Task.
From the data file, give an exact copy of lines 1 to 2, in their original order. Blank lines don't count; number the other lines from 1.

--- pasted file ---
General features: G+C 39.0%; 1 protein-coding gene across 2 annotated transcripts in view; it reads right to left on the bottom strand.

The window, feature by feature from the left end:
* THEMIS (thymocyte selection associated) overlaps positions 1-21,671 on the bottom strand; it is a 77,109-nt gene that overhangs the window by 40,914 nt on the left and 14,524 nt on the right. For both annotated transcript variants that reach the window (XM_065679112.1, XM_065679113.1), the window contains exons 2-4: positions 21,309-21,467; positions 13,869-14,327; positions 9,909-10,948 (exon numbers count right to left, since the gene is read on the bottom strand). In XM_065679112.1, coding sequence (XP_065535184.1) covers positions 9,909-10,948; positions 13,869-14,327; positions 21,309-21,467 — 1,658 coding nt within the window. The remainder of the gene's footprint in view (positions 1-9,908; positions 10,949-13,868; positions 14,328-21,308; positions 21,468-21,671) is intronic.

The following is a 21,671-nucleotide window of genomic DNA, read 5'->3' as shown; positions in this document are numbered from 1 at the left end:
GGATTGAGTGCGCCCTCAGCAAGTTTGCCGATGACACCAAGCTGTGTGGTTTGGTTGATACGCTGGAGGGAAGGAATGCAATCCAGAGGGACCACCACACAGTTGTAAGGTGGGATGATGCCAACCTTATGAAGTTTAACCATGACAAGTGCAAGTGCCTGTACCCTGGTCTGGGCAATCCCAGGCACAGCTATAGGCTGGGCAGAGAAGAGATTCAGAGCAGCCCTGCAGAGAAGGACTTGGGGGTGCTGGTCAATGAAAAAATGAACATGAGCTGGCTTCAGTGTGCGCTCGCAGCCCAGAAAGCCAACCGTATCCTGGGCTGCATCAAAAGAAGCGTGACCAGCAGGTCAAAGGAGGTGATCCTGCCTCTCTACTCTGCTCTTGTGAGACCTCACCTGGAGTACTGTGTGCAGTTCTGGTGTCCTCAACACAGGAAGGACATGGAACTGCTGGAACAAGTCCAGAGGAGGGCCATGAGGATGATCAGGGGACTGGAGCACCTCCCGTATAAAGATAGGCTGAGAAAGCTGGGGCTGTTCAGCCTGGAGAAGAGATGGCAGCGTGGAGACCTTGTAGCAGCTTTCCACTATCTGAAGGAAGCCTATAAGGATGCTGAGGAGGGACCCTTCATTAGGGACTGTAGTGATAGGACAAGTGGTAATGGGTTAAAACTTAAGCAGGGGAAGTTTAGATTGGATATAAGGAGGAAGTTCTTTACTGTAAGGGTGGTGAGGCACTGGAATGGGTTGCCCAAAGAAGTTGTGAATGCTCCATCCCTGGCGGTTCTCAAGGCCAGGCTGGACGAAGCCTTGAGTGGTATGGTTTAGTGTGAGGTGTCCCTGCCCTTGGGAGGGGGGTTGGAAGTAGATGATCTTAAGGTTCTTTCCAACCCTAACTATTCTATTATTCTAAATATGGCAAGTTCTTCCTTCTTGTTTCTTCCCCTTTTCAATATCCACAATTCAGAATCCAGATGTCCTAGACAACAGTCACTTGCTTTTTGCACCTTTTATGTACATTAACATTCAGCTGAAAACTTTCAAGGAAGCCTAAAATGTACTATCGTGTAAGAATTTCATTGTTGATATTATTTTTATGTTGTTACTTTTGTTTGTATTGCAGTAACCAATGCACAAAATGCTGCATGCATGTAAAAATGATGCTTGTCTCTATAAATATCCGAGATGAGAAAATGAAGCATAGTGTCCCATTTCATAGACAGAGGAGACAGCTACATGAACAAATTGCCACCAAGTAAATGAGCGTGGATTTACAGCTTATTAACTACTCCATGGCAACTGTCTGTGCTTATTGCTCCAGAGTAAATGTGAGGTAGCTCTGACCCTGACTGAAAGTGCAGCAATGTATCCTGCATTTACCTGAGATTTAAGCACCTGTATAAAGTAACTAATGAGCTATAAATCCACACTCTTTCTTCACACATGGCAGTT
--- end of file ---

General features: G+C 39.0%; 1 protein-coding gene across 2 annotated transcripts in view; it reads right to left on the bottom strand.

The window, feature by feature from the left end: